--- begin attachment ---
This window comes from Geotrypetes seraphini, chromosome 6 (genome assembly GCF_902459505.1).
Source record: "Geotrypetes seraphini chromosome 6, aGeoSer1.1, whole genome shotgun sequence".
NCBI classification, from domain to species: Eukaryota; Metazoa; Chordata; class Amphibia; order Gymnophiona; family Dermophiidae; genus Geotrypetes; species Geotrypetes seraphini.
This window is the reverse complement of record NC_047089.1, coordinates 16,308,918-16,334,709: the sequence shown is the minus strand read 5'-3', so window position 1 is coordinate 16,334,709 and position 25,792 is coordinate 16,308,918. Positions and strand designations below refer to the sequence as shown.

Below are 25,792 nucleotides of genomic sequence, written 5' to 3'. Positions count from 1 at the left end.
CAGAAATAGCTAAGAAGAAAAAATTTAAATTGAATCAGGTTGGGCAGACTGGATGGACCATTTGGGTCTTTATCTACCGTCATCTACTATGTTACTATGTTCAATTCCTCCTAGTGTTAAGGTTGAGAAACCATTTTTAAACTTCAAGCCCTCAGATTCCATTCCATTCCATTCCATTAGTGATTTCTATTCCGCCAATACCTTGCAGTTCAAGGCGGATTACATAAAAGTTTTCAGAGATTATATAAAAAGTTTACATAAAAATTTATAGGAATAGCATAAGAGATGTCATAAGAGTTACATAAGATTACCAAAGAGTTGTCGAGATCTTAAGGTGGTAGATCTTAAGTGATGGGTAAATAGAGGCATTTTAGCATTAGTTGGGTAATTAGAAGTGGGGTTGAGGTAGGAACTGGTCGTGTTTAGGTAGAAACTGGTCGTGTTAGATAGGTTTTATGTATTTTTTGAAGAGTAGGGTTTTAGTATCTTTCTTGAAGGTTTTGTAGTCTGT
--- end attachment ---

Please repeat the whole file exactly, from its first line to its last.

This window comes from Geotrypetes seraphini, chromosome 6 (genome assembly GCF_902459505.1).
Source record: "Geotrypetes seraphini chromosome 6, aGeoSer1.1, whole genome shotgun sequence".
NCBI classification, from domain to species: Eukaryota; Metazoa; Chordata; class Amphibia; order Gymnophiona; family Dermophiidae; genus Geotrypetes; species Geotrypetes seraphini.
This window is the reverse complement of record NC_047089.1, coordinates 16,308,918-16,334,709: the sequence shown is the minus strand read 5'-3', so window position 1 is coordinate 16,334,709 and position 25,792 is coordinate 16,308,918. Positions and strand designations below refer to the sequence as shown.

Below are 25,792 nucleotides of genomic sequence, written 5' to 3'. Positions count from 1 at the left end.
CAGAAATAGCTAAGAAGAAAAAATTTAAATTGAATCAGGTTGGGCAGACTGGATGGACCATTTGGGTCTTTATCTACCGTCATCTACTATGTTACTATGTTCAATTCCTCCTAGTGTTAAGGTTGAGAAACCATTTTTAAACTTCAAGCCCTCAGATTCCATTCCATTCCATTCCATTAGTGATTTCTATTCCGCCAATACCTTGCAGTTCAAGGCGGATTACATAAAAGTTTTCAGAGATTATATAAAAAGTTTACATAAAAATTTATAGGAATAGCATAAGAGATGTCATAAGAGTTACATAAGATTACCAAAGAGTTGTCGAGATCTTAAGGTGGTAGATCTTAAGTGATGGGTAAATAGAGGCATTTTAGCATTAGTTGGGTAATTAGAAGTGGGGTTGAGGTAGGAACTGGTCGTGTTTAGGTAGAAACTGGTCGTGTTAGATAGGTTTTATGTATTTTTTGAAGAGTAGGGTTTTAGTATCTTTCTTGAAGGTTTTGTAGTCTGT